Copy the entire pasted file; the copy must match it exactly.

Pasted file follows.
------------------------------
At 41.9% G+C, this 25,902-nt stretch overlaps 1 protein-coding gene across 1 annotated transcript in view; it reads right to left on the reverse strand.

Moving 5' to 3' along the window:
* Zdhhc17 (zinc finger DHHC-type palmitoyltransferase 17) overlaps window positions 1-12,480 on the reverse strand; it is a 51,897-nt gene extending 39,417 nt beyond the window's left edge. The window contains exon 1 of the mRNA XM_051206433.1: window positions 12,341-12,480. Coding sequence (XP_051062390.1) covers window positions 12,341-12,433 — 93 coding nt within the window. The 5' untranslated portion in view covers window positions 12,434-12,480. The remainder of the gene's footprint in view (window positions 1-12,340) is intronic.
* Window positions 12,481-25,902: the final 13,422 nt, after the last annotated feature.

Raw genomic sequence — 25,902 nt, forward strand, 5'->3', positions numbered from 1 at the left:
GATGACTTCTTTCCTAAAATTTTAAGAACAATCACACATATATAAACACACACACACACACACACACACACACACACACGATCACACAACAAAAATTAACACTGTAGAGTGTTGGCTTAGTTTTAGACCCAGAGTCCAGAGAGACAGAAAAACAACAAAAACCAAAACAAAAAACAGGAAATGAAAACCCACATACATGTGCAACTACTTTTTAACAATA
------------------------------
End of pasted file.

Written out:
At 41.9% G+C, this 25,902-nt stretch overlaps 1 protein-coding gene across 1 annotated transcript in view; it reads right to left on the reverse strand.

Moving 5' to 3' along the window:
* Zdhhc17 (zinc finger DHHC-type palmitoyltransferase 17) overlaps window positions 1-12,480 on the reverse strand; it is a 51,897-nt gene extending 39,417 nt beyond the window's left edge. The window contains exon 1 of the mRNA XM_051206433.1: window positions 12,341-12,480. Coding sequence (XP_051062390.1) covers window positions 12,341-12,433 — 93 coding nt within the window. The 5' untranslated portion in view covers window positions 12,434-12,480. The remainder of the gene's footprint in view (window positions 1-12,340) is intronic.
* Window positions 12,481-25,902: the final 13,422 nt, after the last annotated feature.

Raw genomic sequence — 25,902 nt, forward strand, 5'->3', positions numbered from 1 at the left:
GATGACTTCTTTCCTAAAATTTTAAGAACAATCACACATATATAAACACACACACACACACACACACACACACACACACGATCACACAACAAAAATTAACACTGTAGAGTGTTGGCTTAGTTTTAGACCCAGAGTCCAGAGAGACAGAAAAACAACAAAAACCAAAACAAAAAACAGGAAATGAAAACCCACATACATGTGCAACTACTTTTTAACAATA